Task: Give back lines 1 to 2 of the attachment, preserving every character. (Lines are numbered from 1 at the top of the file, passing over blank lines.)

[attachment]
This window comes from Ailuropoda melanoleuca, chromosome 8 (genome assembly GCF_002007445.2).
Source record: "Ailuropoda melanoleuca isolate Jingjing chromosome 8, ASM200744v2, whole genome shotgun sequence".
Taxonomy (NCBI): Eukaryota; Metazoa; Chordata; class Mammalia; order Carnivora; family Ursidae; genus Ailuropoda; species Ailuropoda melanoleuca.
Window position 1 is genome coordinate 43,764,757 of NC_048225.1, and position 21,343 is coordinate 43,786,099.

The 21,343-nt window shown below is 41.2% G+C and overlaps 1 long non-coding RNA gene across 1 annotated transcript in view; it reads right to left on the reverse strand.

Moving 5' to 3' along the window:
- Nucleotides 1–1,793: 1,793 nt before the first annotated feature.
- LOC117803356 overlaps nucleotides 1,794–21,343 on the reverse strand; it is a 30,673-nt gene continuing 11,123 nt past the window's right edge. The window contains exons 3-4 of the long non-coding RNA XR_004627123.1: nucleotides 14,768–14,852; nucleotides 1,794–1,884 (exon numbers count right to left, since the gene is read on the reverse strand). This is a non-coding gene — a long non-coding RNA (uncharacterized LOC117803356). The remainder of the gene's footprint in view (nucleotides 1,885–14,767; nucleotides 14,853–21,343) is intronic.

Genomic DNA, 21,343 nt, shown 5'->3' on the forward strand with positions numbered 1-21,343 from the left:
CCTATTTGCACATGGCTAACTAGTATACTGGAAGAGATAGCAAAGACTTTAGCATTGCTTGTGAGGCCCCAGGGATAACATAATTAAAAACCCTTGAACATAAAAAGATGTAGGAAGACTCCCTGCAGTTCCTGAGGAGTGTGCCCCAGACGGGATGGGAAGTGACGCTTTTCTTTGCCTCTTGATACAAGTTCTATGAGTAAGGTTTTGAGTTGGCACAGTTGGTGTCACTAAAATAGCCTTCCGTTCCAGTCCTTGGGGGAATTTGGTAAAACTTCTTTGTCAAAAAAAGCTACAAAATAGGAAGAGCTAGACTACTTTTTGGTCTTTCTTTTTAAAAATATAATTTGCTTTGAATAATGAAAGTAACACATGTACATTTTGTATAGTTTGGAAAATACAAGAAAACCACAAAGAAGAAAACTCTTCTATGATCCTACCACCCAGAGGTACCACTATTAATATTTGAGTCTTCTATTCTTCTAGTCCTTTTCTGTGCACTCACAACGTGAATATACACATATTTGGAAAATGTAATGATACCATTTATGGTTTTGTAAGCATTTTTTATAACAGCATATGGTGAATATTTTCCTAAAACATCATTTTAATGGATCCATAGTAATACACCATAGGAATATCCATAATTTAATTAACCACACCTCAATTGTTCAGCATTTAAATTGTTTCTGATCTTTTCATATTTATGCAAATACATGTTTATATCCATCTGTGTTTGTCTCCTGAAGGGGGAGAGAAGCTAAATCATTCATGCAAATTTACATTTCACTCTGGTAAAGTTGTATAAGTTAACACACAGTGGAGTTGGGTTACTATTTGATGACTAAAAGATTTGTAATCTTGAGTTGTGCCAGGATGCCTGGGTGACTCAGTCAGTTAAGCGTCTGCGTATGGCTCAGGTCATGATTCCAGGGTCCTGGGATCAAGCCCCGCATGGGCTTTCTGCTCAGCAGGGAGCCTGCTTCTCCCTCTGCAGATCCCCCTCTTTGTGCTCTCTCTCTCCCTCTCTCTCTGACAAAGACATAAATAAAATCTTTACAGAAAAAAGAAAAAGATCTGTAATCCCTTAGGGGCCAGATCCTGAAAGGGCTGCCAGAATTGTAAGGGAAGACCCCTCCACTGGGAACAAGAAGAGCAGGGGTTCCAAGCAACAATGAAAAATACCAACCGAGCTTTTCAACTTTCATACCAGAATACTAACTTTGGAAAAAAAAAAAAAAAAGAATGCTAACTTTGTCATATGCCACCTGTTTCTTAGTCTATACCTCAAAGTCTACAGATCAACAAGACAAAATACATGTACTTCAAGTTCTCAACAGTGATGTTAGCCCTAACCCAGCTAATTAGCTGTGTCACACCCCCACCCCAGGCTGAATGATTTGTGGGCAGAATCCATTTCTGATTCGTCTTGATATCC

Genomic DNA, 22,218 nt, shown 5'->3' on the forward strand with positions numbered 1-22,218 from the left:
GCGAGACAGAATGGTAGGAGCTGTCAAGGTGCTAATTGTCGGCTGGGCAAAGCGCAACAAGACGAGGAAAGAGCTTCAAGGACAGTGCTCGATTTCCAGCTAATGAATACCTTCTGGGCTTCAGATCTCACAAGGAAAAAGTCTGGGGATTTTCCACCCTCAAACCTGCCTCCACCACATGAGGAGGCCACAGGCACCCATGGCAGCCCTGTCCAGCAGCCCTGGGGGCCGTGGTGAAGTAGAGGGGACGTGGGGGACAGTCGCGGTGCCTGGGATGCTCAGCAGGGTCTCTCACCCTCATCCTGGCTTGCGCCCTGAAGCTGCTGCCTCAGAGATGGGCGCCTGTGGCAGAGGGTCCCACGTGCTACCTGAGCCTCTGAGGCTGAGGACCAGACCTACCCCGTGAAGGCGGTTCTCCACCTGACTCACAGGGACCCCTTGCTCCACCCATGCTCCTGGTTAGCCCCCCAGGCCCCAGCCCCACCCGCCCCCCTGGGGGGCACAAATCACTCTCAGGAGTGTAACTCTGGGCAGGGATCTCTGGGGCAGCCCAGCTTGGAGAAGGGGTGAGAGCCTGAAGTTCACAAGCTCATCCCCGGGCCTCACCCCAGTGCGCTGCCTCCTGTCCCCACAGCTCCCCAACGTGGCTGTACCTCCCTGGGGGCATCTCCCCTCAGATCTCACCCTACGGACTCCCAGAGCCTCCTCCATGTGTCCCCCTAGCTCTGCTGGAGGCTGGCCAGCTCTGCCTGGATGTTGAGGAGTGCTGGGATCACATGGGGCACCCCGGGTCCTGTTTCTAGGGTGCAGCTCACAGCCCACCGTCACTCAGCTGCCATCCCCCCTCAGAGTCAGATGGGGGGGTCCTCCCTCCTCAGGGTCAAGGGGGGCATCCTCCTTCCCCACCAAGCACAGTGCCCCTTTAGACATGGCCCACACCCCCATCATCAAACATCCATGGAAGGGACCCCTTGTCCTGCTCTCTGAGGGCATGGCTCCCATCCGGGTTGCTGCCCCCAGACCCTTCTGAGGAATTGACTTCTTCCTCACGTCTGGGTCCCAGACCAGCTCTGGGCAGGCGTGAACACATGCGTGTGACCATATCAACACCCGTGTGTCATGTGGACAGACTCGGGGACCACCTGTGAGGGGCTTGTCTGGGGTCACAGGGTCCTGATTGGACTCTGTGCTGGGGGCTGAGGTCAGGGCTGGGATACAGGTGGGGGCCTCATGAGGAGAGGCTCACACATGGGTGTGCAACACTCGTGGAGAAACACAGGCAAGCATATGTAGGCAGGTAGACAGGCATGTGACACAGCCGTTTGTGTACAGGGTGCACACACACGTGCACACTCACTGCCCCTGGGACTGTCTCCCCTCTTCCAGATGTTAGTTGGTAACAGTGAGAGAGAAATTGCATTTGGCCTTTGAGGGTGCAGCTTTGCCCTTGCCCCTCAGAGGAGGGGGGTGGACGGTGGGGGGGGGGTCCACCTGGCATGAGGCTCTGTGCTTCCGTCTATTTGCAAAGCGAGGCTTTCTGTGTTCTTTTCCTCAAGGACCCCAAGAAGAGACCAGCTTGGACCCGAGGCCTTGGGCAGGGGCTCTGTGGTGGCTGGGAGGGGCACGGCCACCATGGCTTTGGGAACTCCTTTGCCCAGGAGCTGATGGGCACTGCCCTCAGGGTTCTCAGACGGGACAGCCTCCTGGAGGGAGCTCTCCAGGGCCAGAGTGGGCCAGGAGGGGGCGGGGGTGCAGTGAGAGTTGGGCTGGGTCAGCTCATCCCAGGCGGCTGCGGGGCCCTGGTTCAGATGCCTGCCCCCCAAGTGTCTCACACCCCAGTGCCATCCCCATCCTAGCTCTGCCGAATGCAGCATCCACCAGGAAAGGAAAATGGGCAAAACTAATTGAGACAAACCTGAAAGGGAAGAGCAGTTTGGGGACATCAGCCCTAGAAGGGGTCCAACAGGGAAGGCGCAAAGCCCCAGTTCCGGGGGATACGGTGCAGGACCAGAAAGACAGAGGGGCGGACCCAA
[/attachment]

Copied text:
This window comes from Ailuropoda melanoleuca, chromosome 8 (genome assembly GCF_002007445.2).
Source record: "Ailuropoda melanoleuca isolate Jingjing chromosome 8, ASM200744v2, whole genome shotgun sequence".